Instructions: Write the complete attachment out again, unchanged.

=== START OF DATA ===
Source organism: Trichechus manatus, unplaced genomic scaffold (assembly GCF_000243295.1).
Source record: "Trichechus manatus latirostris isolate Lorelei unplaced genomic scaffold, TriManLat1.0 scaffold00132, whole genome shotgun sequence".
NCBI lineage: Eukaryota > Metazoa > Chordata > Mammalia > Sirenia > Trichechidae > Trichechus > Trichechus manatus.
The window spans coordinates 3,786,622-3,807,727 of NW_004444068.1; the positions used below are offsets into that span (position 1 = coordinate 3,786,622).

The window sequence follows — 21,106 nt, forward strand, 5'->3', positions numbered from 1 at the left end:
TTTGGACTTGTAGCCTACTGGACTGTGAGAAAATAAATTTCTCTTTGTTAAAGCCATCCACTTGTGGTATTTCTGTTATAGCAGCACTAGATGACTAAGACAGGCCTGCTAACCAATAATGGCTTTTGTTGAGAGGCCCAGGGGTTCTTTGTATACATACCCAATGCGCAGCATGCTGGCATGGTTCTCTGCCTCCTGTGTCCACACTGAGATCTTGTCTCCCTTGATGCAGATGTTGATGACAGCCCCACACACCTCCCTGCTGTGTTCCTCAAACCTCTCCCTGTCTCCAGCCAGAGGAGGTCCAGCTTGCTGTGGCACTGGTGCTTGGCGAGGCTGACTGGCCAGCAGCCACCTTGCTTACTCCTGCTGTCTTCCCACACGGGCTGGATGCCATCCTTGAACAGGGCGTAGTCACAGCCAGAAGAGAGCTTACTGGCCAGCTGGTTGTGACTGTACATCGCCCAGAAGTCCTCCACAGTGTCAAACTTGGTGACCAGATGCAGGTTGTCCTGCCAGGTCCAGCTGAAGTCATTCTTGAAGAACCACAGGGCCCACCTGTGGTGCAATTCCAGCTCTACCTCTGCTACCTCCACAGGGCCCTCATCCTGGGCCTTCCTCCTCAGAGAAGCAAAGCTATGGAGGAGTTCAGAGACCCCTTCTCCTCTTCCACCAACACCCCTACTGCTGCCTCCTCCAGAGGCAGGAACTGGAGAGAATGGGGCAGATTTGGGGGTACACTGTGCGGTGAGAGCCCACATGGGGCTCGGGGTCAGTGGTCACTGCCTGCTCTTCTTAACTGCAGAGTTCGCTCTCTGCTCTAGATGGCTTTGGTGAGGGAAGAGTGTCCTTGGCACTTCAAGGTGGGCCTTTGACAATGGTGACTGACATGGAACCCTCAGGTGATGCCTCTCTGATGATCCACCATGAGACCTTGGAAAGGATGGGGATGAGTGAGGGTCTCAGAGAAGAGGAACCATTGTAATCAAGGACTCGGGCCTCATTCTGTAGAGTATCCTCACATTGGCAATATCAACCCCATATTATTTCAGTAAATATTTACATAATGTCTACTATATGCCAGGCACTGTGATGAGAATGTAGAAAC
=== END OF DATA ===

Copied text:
Source organism: Trichechus manatus, unplaced genomic scaffold (assembly GCF_000243295.1).
Source record: "Trichechus manatus latirostris isolate Lorelei unplaced genomic scaffold, TriManLat1.0 scaffold00132, whole genome shotgun sequence".
NCBI lineage: Eukaryota > Metazoa > Chordata > Mammalia > Sirenia > Trichechidae > Trichechus > Trichechus manatus.
The window spans coordinates 3,786,622-3,807,727 of NW_004444068.1; the positions used below are offsets into that span (position 1 = coordinate 3,786,622).

The window sequence follows — 21,106 nt, forward strand, 5'->3', positions numbered from 1 at the left end:
TTTGGACTTGTAGCCTACTGGACTGTGAGAAAATAAATTTCTCTTTGTTAAAGCCATCCACTTGTGGTATTTCTGTTATAGCAGCACTAGATGACTAAGACAGGCCTGCTAACCAATAATGGCTTTTGTTGAGAGGCCCAGGGGTTCTTTGTATACATACCCAATGCGCAGCATGCTGGCATGGTTCTCTGCCTCCTGTGTCCACACTGAGATCTTGTCTCCCTTGATGCAGATGTTGATGACAGCCCCACACACCTCCCTGCTGTGTTCCTCAAACCTCTCCCTGTCTCCAGCCAGAGGAGGTCCAGCTTGCTGTGGCACTGGTGCTTGGCGAGGCTGACTGGCCAGCAGCCACCTTGCTTACTCCTGCTGTCTTCCCACACGGGCTGGATGCCATCCTTGAACAGGGCGTAGTCACAGCCAGAAGAGAGCTTACTGGCCAGCTGGTTGTGACTGTACATCGCCCAGAAGTCCTCCACAGTGTCAAACTTGGTGACCAGATGCAGGTTGTCCTGCCAGGTCCAGCTGAAGTCATTCTTGAAGAACCACAGGGCCCACCTGTGGTGCAATTCCAGCTCTACCTCTGCTACCTCCACAGGGCCCTCATCCTGGGCCTTCCTCCTCAGAGAAGCAAAGCTATGGAGGAGTTCAGAGACCCCTTCTCCTCTTCCACCAACACCCCTACTGCTGCCTCCTCCAGAGGCAGGAACTGGAGAGAATGGGGCAGATTTGGGGGTACACTGTGCGGTGAGAGCCCACATGGGGCTCGGGGTCAGTGGTCACTGCCTGCTCTTCTTAACTGCAGAGTTCGCTCTCTGCTCTAGATGGCTTTGGTGAGGGAAGAGTGTCCTTGGCACTTCAAGGTGGGCCTTTGACAATGGTGACTGACATGGAACCCTCAGGTGATGCCTCTCTGATGATCCACCATGAGACCTTGGAAAGGATGGGGATGAGTGAGGGTCTCAGAGAAGAGGAACCATTGTAATCAAGGACTCGGGCCTCATTCTGTAGAGTATCCTCACATTGGCAATATCAACCCCATATTATTTCAGTAAATATTTACATAATGTCTACTATATGCCAGGCACTGTGATGAGAATGTAGAAAC